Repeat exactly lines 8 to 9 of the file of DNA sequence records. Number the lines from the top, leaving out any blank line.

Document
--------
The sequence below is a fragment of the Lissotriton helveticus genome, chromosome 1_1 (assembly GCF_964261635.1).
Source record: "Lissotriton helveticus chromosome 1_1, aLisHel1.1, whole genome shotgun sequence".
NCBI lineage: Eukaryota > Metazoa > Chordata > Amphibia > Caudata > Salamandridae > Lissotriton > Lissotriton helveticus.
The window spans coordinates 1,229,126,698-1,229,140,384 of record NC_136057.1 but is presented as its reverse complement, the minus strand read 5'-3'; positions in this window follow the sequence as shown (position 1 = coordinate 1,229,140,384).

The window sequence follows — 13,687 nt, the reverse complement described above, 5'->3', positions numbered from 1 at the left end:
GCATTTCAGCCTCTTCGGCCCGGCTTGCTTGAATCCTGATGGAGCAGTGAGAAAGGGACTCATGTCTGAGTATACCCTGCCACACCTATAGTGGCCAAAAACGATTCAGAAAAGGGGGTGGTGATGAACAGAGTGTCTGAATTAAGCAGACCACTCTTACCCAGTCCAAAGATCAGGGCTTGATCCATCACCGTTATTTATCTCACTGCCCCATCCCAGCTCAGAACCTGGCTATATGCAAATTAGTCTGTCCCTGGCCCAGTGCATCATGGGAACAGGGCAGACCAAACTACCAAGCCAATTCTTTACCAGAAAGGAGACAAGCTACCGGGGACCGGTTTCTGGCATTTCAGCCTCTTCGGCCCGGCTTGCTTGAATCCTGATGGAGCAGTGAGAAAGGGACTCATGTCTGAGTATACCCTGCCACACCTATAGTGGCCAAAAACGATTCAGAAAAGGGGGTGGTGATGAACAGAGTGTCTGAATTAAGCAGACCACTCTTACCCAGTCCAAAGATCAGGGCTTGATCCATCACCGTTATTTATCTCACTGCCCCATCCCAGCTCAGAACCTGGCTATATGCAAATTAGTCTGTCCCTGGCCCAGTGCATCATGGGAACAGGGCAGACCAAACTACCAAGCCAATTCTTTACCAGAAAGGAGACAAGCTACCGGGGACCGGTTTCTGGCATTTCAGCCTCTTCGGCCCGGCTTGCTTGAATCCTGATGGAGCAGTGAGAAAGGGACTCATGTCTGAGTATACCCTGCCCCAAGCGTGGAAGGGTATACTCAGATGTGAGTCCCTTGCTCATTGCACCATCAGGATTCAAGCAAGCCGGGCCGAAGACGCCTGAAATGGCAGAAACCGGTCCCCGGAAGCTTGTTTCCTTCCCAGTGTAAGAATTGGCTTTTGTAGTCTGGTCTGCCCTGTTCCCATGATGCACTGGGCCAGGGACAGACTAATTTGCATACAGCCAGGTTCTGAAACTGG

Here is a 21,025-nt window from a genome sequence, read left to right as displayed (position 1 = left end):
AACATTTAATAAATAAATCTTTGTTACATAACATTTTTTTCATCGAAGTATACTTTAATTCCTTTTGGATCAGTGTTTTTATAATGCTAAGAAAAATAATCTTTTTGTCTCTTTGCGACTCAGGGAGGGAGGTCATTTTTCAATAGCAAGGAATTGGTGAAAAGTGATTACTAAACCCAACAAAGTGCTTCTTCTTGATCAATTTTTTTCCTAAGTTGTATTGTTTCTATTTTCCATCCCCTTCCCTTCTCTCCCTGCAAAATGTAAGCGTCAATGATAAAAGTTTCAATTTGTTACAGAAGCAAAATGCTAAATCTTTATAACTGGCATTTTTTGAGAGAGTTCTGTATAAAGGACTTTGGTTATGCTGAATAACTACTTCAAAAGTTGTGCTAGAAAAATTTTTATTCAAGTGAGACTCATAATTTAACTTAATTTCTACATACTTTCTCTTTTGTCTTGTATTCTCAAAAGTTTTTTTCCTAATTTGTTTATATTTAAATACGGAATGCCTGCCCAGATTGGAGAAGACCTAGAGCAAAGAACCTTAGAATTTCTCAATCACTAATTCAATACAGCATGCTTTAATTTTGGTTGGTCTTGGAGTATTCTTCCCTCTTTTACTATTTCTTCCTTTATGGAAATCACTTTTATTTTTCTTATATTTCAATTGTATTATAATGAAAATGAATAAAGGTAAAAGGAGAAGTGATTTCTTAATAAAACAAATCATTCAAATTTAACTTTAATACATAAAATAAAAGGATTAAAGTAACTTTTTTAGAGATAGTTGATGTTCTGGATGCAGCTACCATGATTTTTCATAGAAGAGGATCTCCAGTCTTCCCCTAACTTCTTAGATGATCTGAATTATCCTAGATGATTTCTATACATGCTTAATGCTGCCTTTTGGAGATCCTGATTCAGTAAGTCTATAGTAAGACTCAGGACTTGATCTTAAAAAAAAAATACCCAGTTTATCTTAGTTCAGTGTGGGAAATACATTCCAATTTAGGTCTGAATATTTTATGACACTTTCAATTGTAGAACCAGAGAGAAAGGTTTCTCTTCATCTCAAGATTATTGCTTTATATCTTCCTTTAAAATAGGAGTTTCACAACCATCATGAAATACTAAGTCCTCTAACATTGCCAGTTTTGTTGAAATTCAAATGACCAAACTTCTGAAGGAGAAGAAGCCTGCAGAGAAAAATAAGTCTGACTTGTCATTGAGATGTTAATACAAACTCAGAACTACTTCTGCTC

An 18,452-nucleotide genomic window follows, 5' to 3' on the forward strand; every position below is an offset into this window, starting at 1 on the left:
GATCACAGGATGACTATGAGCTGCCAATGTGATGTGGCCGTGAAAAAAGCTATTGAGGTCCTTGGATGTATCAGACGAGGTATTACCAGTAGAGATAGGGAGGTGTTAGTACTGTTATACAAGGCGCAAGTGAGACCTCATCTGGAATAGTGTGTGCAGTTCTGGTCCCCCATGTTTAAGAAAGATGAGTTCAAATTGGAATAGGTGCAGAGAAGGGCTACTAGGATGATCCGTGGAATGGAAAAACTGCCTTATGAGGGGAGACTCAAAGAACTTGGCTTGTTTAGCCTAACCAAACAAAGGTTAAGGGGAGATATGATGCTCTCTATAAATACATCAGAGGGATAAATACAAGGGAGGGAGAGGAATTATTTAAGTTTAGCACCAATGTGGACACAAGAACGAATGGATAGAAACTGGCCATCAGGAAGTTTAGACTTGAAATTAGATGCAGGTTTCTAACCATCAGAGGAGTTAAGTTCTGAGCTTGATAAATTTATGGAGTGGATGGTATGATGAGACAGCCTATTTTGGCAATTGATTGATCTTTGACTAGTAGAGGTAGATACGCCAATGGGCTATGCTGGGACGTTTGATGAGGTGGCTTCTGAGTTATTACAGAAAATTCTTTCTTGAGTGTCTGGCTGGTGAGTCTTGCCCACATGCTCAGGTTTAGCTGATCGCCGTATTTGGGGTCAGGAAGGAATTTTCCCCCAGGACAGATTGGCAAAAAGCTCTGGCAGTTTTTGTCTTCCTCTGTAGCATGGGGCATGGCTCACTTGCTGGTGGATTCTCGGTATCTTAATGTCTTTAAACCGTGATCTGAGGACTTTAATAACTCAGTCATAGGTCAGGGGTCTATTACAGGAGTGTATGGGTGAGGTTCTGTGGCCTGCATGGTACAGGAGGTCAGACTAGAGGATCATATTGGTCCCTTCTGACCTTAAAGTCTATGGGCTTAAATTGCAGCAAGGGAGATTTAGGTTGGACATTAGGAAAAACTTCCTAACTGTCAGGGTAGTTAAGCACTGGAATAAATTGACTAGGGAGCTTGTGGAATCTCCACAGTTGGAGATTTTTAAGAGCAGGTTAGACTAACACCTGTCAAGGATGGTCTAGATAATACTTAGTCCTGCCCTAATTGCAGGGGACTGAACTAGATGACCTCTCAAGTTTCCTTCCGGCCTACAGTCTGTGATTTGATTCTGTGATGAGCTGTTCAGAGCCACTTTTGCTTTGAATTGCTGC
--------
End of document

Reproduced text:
AACATTTAATAAATAAATCTTTGTTACATAACATTTTTTTCATCGAAGTATACTTTAATTCCTTTTGGATCAGTGTTTTTATAATGCTAAGAAAAATAATCTTTTTGTCTCTTTGCGACTCAGGGAGGGAGGTCATTTTTCAATAGCAAGGAATTGGTGAAAAGTGATTACTAAACCCAACAAAGTGCTTCTTCTTGATCAATTTTTTTCCTAAGTTGTATTGTTTCTATTTTCCATCCCCTTCCCTTCTCTCCCTGCAAAATGTAAGCGTCAATGATAAAAGTTTCAATTTGTTACAGAAGCAAAATGCTAAATCTTTATAACTGGCATTTTTTGAGAGAGTTCTGTATAAAGGACTTTGGTTATGCTGAATAACTACTTCAAAAGTTGTGCTAGAAAAATTTTTATTCAAGTGAGACTCATAATTTAACTTAATTTCTACATACTTTCTCTTTTGTCTTGTATTCTCAAAAGTTTTTTTCCTAATTTGTTTATATTTAAATACGGAATGCCTGCCCAGATTGGAGAAGACCTAGAGCAAAGAACCTTAGAATTTCTCAATCACTAATTCAATACAGCATGCTTTAATTTTGGTTGGTCTTGGAGTATTCTTCCCTCTTTTACTATTTCTTCCTTTATGGAAATCACTTTTATTTTTCTTATATTTCAATTGTATTATAATGAAAATGAATAAAGGTAAAAGGAGAAGTGATTTCTTAATAAAACAAATCATTCAAATTTAACTTTAATACATAAAATAAAAGGATTAAAGTAACTTTTTTAGAGATAGTTGATGTTCTGGATGCAGCTACCATGATTTTTCATAGAAGAGGATCTCCAGTCTTCCCCTAACTTCTTAGATGATCTGAATTATCCTAGATGATTTCTATACATGCTTAATGCTGCCTTTTGGAGATCCTGATTCAGTAAGTCTATAGTAAGACTCAGGACTTGATCTTAAAAAAAAAATACCCAGTTTATCTTAGTTCAGTGTGGGAAATACATTCCAATTTAGGTCTGAATATTTTATGACACTTTCAATTGTAGAACCAGAGAGAAAGGTTTCTCTTCATCTCAAGATTATTGCTTTATATCTTCCTTTAAAATAGGAGTTTCACAACCATCATGAAATACTAAGTCCTCTAACATTGCCAGTTTTGTTGAAATTCAAATGACCAAACTTCTGAAGGAGAAGAAGCCTGCAGAGAAAAATAAGTCTGACTTGTCATTGAGATGTTAATACAAACTCAGAACTACTTCTGCTC

An 18,452-nucleotide genomic window follows, 5' to 3' on the forward strand; every position below is an offset into this window, starting at 1 on the left: